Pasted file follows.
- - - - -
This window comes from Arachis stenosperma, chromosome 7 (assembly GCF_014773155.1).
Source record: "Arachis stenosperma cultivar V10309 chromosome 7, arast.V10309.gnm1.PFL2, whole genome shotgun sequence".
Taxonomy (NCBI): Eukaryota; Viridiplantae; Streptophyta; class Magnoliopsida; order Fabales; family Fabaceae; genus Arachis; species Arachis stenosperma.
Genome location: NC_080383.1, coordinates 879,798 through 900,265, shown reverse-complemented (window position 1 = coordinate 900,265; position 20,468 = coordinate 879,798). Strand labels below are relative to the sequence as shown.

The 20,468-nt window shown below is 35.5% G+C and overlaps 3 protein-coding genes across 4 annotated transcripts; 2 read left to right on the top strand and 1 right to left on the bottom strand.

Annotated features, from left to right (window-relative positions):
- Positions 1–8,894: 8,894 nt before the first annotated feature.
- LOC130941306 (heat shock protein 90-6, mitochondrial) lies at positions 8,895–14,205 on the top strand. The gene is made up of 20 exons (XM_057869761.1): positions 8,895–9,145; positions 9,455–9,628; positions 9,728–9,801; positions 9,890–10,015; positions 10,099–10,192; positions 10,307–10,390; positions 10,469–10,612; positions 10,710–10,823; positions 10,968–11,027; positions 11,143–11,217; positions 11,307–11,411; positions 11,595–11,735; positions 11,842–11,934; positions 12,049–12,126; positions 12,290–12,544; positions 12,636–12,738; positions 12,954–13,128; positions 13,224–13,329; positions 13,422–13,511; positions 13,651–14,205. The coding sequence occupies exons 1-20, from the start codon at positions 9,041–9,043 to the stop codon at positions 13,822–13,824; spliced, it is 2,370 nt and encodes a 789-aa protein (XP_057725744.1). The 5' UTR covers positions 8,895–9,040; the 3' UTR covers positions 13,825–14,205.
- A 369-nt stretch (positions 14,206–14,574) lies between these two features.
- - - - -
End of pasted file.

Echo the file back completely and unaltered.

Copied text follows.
This window comes from Arachis stenosperma, chromosome 7 (assembly GCF_014773155.1).
Source record: "Arachis stenosperma cultivar V10309 chromosome 7, arast.V10309.gnm1.PFL2, whole genome shotgun sequence".
Taxonomy (NCBI): Eukaryota; Viridiplantae; Streptophyta; class Magnoliopsida; order Fabales; family Fabaceae; genus Arachis; species Arachis stenosperma.
Genome location: NC_080383.1, coordinates 879,798 through 900,265, shown reverse-complemented (window position 1 = coordinate 900,265; position 20,468 = coordinate 879,798). Strand labels below are relative to the sequence as shown.

The 20,468-nt window shown below is 35.5% G+C and overlaps 3 protein-coding genes across 4 annotated transcripts; 2 read left to right on the top strand and 1 right to left on the bottom strand.

Annotated features, from left to right (window-relative positions):
- Positions 1–8,894: 8,894 nt before the first annotated feature.
- LOC130941306 (heat shock protein 90-6, mitochondrial) lies at positions 8,895–14,205 on the top strand. The gene is made up of 20 exons (XM_057869761.1): positions 8,895–9,145; positions 9,455–9,628; positions 9,728–9,801; positions 9,890–10,015; positions 10,099–10,192; positions 10,307–10,390; positions 10,469–10,612; positions 10,710–10,823; positions 10,968–11,027; positions 11,143–11,217; positions 11,307–11,411; positions 11,595–11,735; positions 11,842–11,934; positions 12,049–12,126; positions 12,290–12,544; positions 12,636–12,738; positions 12,954–13,128; positions 13,224–13,329; positions 13,422–13,511; positions 13,651–14,205. The coding sequence occupies exons 1-20, from the start codon at positions 9,041–9,043 to the stop codon at positions 13,822–13,824; spliced, it is 2,370 nt and encodes a 789-aa protein (XP_057725744.1). The 5' UTR covers positions 8,895–9,040; the 3' UTR covers positions 13,825–14,205.
- A 369-nt stretch (positions 14,206–14,574) lies between these two features.